Complex systems engineering for the Large Synoptic Survey Telescope
The Large Synoptic Survey Telescope (LSST)1–3 is a planned 8.4m-diameter wide-field telescope that will be located on the Cerro Pachón mountain in Chile. It will have three mirrors, a 3 gigapixel camera, and a petascale data processing and archiving system. In addition to the LSST observatory in Chile (see Figure 1), the data processing system will be located at the National Center for Super Computing Applications (University of Illinois) and the operations headquarters will be in Tucson, Arizona. The highly automated observatory therefore presents a complex hardware-software ‘system of systems.’ With the LSST, it is the aim to conduct a multi-wavelength and multi-epoch imaging survey of the southern sky (about 20,000 square degrees) over a period of 10 years. This survey will be conducted by making a series ‘field visits.’ Each visit will consist of two back-to-back 15s exposures—lasting for a total average of 39s—that will allow the entire visible sky above 30° to be observed every few nights. This fast cadence of survey observations requires that the entire LSST system be highly coordinated and automated, which involves complex interactions between the different distributed centers and systems.
Systems engineering is the discipline of managing technical complexity.4 To capture requirements, specifications, interfaces, and system behavior, separate methods and tools have traditionally been employed in systems engineering projects for astronomy applications. This approach, however, has often led to the discovery of design or behavior incompatibilities late in a project lifecycle, i.e., during integration and testing, or commissioning. Model-based systems engineering can be used instead to combine all elements of system engineering into an integrated environment. With this approach the complex interconnectivity of a system can be developed and documented.
It is the role of our LSST systems engineering team to develop and manage the project's requirements analysis. We must be able to understand the functional behavior and interactions required in the system, and accurately define and detail the interfaces. To bring the LSST to fruition in an efficient way, we are responsible for keeping the technical management of the project and the system design effort coordinated across several groups and disciplines. We have therefore developed our ‘system architecture model’ as a core principle for the LSST systems engineering effort.5
We implemented our system architecture model6 using the Systems Modeling Language (SysML),7 which is a graphical modeling language used to describe and express relationships of systems that consist of hardware, software, and human interactions. We used the Enterprise Architect8 to organize our model along three interrelated viewpoints (see Figure 2). The first viewpoint is a requirements engineering view that captures system requirements and use cases, the second is a system analysis view that is used to define the logical composition and high-level functional behavior, and the third is a system design view that captures the design elements and their interfaces. We maintain our model on a server that can be remotely accessed by our whole team.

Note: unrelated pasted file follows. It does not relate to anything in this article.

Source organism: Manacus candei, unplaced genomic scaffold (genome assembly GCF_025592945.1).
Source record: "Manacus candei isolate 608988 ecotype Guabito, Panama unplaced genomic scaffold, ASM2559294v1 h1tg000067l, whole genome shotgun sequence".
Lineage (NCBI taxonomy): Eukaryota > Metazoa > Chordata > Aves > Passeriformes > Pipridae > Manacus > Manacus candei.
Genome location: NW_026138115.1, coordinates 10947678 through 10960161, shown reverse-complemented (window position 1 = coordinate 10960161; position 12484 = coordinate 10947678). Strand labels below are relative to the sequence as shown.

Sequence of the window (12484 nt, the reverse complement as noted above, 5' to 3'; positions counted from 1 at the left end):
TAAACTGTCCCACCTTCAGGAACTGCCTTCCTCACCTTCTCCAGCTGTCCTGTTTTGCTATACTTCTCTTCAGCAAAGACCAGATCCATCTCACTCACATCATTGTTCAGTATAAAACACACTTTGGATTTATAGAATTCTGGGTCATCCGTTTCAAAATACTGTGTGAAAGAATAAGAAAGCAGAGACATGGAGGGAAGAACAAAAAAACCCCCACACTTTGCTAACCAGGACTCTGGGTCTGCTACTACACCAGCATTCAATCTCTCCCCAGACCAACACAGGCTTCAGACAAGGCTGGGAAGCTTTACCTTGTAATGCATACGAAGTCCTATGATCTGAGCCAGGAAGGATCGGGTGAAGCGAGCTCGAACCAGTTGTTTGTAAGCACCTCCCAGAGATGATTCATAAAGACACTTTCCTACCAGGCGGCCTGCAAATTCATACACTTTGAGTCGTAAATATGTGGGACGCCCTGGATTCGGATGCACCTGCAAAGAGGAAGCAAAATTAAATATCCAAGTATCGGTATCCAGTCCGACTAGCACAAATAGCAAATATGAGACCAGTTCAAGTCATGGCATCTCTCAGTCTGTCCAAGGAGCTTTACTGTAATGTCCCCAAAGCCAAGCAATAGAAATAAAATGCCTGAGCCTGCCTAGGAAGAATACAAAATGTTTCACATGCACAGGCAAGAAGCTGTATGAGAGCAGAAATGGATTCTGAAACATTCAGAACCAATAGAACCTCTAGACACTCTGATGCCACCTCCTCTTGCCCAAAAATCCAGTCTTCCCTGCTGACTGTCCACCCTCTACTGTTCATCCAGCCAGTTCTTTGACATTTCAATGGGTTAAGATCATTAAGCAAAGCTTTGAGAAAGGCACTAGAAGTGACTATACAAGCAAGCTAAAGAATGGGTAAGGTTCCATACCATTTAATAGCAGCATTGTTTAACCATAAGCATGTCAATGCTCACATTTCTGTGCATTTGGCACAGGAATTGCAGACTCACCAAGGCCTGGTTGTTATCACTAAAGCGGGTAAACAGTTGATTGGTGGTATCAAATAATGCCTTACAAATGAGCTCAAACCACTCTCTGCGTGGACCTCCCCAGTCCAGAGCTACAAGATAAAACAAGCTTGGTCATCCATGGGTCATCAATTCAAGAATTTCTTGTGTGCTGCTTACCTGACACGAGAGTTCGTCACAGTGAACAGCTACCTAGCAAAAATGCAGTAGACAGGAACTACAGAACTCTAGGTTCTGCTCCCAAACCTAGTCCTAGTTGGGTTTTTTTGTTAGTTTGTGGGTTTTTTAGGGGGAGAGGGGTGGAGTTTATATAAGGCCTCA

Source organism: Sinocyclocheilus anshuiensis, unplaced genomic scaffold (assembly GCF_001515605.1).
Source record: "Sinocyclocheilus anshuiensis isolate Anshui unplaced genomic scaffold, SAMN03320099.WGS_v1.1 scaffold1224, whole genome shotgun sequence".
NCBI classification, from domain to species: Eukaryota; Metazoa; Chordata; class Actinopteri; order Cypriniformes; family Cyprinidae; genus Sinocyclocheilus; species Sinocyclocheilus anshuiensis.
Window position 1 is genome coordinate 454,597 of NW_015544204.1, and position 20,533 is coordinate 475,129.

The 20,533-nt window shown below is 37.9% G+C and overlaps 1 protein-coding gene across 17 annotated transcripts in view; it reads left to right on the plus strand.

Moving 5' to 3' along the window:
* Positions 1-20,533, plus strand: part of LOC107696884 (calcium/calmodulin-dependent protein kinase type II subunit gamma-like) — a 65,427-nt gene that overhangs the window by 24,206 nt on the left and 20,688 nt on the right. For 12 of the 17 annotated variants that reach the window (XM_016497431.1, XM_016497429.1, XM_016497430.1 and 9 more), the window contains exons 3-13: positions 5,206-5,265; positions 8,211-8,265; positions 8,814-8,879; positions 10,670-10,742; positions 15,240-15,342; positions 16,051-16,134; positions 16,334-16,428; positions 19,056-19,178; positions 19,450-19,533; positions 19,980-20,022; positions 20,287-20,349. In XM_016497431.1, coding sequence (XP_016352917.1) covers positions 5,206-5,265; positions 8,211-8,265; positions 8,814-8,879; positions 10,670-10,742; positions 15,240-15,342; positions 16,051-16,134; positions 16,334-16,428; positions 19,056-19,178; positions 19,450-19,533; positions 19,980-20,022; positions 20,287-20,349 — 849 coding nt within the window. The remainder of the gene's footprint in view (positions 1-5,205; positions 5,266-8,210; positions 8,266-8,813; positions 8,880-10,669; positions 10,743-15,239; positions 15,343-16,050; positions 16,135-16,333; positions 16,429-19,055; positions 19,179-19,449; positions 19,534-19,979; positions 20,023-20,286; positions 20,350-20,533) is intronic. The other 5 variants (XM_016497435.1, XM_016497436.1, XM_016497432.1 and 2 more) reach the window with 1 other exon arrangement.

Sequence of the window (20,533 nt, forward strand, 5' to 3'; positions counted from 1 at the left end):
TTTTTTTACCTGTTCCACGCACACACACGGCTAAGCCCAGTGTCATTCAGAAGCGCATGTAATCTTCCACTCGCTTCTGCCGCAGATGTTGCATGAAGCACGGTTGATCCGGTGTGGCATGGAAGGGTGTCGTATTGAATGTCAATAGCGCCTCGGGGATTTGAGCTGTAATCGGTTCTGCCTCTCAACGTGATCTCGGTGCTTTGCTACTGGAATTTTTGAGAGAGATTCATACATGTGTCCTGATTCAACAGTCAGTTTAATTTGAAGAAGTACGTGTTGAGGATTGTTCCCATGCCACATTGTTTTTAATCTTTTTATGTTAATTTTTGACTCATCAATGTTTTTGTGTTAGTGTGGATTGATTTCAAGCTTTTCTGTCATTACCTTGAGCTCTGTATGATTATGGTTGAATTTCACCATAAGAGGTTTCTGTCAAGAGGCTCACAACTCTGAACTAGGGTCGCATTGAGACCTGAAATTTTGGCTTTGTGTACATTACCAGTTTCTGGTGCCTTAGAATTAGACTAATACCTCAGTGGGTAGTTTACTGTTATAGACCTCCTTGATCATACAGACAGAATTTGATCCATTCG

We use the elements of the model and the linking relationships to create a database that is used for LSST documentation needs and systems engineering analyses. We have used the model to generate all of the LSST system level requirements and interface control documents (25 total), which include about 1400 requirements. We have also used the model to conduct an integrity and validation analysis. This involves querying the database to ensure each requirement has a ‘satisfy’ relationship to both a structural block and a behavioral element (activity or sequence) in either the logical or physical view, and that the behavioral element is allocated to a structural block. By maintaining this model integrity, we ensure design consistency and can achieve full traceability throughout the LSST requirements hierarchy.
We have also used our system architecture model to help develop the LSST operations plan. We used SysML ‘use cases’ to capture the operational functionality that is required across the LSST system. We developed about 300 use cases, and for each one we captured the basic course of action, its frequency, duration, and the operational personnel required. We subsequently used these use cases to develop a detailed operations staffing plan and to refine the system requirements and design.
A new system architecture model has been designed and implemented for the complex LSST system engineering effort. Our rigorous technique can be used to determine key system design, interface, and behavioral elements at all levels, and to discover significant flaws. Construction of the LSST is due to begin in July 2014, and we are extending our modeling approach to include tests, activities, and sequences for verification of the system requirements and behavior. We will use the results of this modeling to develop detailed plans for the integration and commissioning phase of the observatory.
Chuck Claver is the systems scientist for the LSST project. He received his PhD in astronomy and astrophysics from the University of Texas at Austin in 1995. His research is focused on the development of integrated observing systems and optical surveys.